Let me ask you, reader, how well do you know your parents? Do you know their stories? Do you know all the paths that led them to their current circumstances? Of course, some of you may answer yes to all these questions, which might be accurate, but I urge you to dig a little deeper if you are inclined. I suspect some hidden tales have yet to be unveiled. But only if you are really curious. To be truthful, it’s not something I’ve thought about much until I read the novel Black Cake by Charmaine Wilkerson.
Black Cake is a novel that spans several decades and centers on the Bennetts, a Caribbean family currently living in California. Eleanor Bennett, the matriarchy of the family, records a voice audio before her death. She wishes that her estranged children, Benny and Byron, listen to the audio together and share a traditional Caribbean black cake she leaves in the freezer. Initially, Benny and Byron question everything they know as they listen to the audio, and their mother discloses dark family secrets. But as the novel progresses, they eventually bond as their mother reveals more of her tragic past. Of course, the nostalgic family memories of preparing black cake also connect them. The book frequently moves from the present to the past, allowing the reader to witness the siblings’ reactions as they listen to their mother’s story. In addition, the book touches on family dynamics, friendships, forced adoptions, relationships, identity, racism, and sexuality.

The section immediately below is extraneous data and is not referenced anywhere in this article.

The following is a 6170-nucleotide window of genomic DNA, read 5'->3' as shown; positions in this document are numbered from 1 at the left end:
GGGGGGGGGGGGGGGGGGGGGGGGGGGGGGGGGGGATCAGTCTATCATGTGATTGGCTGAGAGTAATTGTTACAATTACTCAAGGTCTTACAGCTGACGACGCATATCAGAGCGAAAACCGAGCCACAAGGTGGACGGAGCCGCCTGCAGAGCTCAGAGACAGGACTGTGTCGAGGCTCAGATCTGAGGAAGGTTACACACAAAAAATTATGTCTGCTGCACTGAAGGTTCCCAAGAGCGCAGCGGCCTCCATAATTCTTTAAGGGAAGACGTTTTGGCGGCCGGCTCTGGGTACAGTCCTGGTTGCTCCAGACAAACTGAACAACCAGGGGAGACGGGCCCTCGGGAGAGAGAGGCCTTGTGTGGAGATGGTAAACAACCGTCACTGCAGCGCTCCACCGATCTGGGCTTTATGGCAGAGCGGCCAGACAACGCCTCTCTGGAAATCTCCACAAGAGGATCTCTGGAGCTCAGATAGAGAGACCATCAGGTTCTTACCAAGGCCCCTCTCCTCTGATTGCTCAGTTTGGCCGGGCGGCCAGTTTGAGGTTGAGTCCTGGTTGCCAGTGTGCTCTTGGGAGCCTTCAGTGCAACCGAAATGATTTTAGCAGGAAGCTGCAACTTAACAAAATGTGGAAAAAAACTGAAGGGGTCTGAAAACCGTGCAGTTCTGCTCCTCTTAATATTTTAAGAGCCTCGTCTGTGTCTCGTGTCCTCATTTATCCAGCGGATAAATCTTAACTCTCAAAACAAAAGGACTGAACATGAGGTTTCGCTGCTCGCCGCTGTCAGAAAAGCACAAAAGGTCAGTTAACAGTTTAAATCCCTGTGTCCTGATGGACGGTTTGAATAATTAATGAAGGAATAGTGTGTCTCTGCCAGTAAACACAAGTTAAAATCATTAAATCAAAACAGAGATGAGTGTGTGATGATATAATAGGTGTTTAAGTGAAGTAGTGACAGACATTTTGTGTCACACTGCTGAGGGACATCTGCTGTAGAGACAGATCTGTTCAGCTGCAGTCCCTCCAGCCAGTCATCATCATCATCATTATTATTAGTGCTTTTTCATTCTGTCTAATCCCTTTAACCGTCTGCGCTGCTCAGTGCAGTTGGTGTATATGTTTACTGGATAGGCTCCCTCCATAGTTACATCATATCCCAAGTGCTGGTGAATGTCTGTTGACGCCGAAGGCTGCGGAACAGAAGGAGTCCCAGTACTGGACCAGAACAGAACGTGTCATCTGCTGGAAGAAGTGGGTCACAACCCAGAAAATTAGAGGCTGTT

This one was not a favorite. The book starts off very slowly, and as it progresses, all of the “shocking” twists and turns advertised are a bit obvious, eliminating all suspense. Predictability does not necessarily derail all books, but unfortunately, it did in this case. Also, there were too many characters and entirely too many subplots. I usually do not mind multiple points of view in books because I think done correctly; it adds depth. However, in this case, keeping up with all the characters and side stories was exhausting and felt a bit forced.
I was not a big fan of the author’s use of the audio by Eleanor to relay her entire life story to her children; it seemed unfair and sophomoric. That’s a lot of information for a parent to leave for their children to digest by themselves. In addition, the book might have fared better if all of these deep topics had been communicated in person, allowing more depth in the two main characters, Benny and Byron. So although the author thoroughly fleshed several subplots, Benny and Byron lacked personality.
Identifying the specific Caribbean island is important and a missed opportunity. This is further highlighted by the mention of specific cities in Europe or America. It’s basically the same as writing a novel set in an African country and just referring to Africa throughout the book without acknowledging the diverse terrain of the African continent and the various ethnicities and cultures it houses.
This is not a book I would recommend, but if you are curious about how food can bring a family together, this may be your book.